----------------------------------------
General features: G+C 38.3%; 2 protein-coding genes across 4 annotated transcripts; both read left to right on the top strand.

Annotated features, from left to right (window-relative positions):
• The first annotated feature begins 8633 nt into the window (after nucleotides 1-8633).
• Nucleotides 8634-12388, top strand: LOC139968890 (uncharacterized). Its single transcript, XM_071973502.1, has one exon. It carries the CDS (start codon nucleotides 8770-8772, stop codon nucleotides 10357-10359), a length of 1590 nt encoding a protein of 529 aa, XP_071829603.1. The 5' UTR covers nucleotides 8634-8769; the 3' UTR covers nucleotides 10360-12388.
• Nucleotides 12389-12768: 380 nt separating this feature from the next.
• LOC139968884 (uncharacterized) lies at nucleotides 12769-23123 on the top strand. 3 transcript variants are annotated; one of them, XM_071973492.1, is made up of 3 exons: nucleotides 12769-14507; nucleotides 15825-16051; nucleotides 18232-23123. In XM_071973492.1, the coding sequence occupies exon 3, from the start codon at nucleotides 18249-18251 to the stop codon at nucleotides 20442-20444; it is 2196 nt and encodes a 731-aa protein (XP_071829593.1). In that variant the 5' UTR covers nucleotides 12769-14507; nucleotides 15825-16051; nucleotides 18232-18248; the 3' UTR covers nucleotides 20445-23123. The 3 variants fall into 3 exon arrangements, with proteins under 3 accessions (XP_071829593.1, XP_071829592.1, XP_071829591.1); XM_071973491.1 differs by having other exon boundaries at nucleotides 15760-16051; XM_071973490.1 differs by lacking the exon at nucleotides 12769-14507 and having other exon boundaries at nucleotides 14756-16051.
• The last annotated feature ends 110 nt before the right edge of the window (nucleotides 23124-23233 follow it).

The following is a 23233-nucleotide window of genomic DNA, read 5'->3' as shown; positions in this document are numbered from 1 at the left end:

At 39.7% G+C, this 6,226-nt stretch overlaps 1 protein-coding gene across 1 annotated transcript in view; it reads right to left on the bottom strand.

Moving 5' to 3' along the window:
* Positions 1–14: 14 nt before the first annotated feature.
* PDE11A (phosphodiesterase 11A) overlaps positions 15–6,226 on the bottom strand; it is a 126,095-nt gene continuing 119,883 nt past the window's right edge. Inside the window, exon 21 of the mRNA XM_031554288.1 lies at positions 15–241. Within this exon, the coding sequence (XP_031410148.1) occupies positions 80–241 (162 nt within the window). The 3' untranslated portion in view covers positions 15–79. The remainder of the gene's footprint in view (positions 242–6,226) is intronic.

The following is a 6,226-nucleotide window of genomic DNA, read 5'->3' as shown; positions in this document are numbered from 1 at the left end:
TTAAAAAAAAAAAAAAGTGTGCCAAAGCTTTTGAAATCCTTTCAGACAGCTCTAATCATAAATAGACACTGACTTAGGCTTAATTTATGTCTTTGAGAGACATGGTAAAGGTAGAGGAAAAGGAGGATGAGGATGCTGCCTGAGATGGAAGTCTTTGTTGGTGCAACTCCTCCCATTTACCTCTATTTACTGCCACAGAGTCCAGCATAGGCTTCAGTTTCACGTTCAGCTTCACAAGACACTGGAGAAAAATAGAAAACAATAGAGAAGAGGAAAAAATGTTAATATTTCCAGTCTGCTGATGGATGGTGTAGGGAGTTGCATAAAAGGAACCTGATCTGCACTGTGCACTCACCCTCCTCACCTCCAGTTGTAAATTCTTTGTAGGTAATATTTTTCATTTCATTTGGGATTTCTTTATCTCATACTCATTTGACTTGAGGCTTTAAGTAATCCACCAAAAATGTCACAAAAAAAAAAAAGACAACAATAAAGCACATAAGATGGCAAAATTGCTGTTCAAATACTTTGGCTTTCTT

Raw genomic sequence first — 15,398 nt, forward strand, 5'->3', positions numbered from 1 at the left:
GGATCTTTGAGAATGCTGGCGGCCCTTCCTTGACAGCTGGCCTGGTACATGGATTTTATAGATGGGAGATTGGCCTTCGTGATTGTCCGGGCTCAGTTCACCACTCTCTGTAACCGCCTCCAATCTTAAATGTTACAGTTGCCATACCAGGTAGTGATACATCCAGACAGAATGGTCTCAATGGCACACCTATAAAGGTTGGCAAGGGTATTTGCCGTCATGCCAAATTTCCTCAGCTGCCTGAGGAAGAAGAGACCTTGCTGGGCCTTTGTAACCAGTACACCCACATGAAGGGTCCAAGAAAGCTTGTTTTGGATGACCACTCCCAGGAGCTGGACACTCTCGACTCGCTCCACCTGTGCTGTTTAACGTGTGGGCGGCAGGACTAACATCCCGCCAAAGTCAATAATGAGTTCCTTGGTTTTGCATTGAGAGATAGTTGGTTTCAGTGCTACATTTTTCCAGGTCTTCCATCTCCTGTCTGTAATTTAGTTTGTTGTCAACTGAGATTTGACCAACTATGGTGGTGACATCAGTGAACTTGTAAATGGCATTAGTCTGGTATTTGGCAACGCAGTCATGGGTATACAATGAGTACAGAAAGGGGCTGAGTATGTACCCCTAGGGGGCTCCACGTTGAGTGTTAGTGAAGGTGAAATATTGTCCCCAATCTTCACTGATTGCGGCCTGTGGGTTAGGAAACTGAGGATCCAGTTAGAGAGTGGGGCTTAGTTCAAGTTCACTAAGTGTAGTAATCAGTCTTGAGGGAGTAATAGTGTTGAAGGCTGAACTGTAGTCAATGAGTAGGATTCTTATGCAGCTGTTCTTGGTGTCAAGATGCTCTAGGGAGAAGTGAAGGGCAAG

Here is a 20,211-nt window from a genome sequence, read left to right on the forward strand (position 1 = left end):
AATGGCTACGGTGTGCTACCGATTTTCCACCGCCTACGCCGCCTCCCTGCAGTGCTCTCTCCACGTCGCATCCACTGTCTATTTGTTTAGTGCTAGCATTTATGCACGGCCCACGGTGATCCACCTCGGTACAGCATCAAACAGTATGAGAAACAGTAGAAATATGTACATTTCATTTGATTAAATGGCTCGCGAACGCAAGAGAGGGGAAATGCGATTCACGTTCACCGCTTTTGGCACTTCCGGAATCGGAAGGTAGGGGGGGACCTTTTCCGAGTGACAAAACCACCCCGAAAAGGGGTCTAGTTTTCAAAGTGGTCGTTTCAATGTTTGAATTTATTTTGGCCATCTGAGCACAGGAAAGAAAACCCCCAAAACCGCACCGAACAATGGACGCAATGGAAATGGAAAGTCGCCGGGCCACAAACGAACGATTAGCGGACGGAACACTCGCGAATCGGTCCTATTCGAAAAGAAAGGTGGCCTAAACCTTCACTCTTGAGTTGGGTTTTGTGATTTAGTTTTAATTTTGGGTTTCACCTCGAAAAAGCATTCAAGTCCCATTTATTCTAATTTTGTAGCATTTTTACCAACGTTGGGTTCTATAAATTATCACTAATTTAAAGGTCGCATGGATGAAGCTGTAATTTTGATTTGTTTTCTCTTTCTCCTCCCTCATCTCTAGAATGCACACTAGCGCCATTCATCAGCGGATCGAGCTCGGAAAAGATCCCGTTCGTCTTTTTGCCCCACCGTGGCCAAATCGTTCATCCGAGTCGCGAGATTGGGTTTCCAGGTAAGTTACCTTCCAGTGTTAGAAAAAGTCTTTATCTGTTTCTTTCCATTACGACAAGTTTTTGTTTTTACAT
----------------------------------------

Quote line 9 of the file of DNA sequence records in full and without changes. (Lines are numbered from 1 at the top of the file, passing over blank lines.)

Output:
At 39.7% G+C, this 6,226-nt stretch overlaps 1 protein-coding gene across 1 annotated transcript in view; it reads right to left on the bottom strand.